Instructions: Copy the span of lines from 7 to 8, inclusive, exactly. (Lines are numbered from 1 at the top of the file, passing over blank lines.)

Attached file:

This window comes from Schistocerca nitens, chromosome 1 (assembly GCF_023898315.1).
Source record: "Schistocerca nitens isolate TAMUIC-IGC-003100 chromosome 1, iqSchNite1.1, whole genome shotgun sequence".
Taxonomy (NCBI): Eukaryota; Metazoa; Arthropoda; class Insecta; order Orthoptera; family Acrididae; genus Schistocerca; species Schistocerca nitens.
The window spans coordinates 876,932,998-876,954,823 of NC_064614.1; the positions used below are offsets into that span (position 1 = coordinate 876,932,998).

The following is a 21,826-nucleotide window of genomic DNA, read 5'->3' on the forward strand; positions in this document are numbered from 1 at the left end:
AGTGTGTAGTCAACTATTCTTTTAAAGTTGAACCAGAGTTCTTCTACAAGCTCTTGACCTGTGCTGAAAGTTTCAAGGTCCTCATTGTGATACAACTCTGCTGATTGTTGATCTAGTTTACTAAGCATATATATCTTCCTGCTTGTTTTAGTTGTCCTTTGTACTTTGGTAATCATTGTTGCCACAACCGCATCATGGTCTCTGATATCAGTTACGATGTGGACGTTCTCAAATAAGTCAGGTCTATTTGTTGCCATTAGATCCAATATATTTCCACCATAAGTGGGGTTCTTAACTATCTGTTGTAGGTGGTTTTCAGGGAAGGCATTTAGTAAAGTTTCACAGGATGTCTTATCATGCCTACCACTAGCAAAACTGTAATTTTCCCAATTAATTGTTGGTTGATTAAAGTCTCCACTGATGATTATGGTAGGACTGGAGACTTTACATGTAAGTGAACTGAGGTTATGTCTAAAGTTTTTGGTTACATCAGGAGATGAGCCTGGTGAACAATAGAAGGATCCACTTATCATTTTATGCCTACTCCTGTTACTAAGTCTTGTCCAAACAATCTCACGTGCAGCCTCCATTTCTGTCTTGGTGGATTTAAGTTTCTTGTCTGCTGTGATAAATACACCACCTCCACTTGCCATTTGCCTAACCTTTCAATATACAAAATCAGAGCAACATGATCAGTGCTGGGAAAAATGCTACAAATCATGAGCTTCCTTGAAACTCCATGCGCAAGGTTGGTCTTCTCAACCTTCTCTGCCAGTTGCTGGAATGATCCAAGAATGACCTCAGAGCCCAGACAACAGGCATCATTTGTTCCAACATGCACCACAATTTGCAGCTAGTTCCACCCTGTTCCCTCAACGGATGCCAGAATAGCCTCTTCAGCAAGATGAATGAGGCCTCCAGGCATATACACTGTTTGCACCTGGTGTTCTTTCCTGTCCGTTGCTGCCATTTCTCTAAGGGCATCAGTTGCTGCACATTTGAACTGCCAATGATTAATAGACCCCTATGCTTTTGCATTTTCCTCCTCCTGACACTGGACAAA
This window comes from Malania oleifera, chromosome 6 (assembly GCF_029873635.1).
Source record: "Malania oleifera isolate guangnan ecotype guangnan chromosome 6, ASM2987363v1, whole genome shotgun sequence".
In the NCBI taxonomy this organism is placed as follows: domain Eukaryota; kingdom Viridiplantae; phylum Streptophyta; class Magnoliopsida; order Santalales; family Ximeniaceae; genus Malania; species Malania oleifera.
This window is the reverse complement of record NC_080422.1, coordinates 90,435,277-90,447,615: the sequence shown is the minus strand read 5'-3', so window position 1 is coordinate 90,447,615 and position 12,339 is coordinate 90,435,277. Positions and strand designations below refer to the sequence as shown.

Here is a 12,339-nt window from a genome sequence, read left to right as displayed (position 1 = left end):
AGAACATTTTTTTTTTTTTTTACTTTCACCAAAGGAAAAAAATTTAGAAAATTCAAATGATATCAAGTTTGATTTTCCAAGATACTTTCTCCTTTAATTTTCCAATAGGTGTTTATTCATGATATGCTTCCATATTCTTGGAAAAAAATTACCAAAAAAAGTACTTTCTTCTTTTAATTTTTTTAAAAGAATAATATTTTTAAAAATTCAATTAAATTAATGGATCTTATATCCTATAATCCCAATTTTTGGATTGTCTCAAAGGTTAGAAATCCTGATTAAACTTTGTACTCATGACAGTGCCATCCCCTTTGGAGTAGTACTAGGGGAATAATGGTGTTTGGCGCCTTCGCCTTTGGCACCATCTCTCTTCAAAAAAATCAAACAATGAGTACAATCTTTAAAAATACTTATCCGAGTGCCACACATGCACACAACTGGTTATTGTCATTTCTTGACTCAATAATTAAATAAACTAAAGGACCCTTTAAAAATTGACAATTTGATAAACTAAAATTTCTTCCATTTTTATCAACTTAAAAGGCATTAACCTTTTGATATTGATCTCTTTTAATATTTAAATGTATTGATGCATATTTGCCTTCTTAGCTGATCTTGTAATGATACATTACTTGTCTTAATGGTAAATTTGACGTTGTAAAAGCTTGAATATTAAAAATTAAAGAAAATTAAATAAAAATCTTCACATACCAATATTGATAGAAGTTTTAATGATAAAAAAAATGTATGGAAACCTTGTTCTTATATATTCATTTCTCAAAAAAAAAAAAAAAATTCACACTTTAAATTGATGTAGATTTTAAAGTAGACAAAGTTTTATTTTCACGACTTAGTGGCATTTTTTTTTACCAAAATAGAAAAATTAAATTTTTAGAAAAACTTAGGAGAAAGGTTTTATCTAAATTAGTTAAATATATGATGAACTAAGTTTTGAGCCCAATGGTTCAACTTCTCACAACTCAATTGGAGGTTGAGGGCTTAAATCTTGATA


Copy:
This window comes from Malania oleifera, chromosome 6 (assembly GCF_029873635.1).
Source record: "Malania oleifera isolate guangnan ecotype guangnan chromosome 6, ASM2987363v1, whole genome shotgun sequence".